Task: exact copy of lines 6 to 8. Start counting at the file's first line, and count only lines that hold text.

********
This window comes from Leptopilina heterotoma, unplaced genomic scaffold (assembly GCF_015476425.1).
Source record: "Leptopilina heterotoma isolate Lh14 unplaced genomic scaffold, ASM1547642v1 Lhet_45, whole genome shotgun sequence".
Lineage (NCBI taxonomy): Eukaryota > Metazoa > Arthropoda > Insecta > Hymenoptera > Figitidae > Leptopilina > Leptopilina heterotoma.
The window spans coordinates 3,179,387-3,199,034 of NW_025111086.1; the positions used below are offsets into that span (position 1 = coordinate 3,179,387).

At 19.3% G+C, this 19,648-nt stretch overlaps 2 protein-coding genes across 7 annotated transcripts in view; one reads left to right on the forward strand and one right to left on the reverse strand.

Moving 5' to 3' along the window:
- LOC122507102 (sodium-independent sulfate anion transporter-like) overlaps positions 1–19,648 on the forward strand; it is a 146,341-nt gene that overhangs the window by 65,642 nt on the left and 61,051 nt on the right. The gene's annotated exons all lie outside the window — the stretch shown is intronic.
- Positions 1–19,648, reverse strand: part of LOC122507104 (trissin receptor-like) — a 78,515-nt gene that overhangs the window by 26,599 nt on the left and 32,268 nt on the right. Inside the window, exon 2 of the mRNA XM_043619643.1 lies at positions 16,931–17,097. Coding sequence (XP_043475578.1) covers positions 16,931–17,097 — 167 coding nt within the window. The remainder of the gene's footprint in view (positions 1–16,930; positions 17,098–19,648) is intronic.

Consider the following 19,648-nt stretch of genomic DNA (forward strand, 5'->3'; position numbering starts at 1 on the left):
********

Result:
Moving 5' to 3' along the window:
- LOC122507102 (sodium-independent sulfate anion transporter-like) overlaps positions 1–19,648 on the forward strand; it is a 146,341-nt gene that overhangs the window by 65,642 nt on the left and 61,051 nt on the right. The gene's annotated exons all lie outside the window — the stretch shown is intronic.
- Positions 1–19,648, reverse strand: part of LOC122507104 (trissin receptor-like) — a 78,515-nt gene that overhangs the window by 26,599 nt on the left and 32,268 nt on the right. Inside the window, exon 2 of the mRNA XM_043619643.1 lies at positions 16,931–17,097. Coding sequence (XP_043475578.1) covers positions 16,931–17,097 — 167 coding nt within the window. The remainder of the gene's footprint in view (positions 1–16,930; positions 17,098–19,648) is intronic.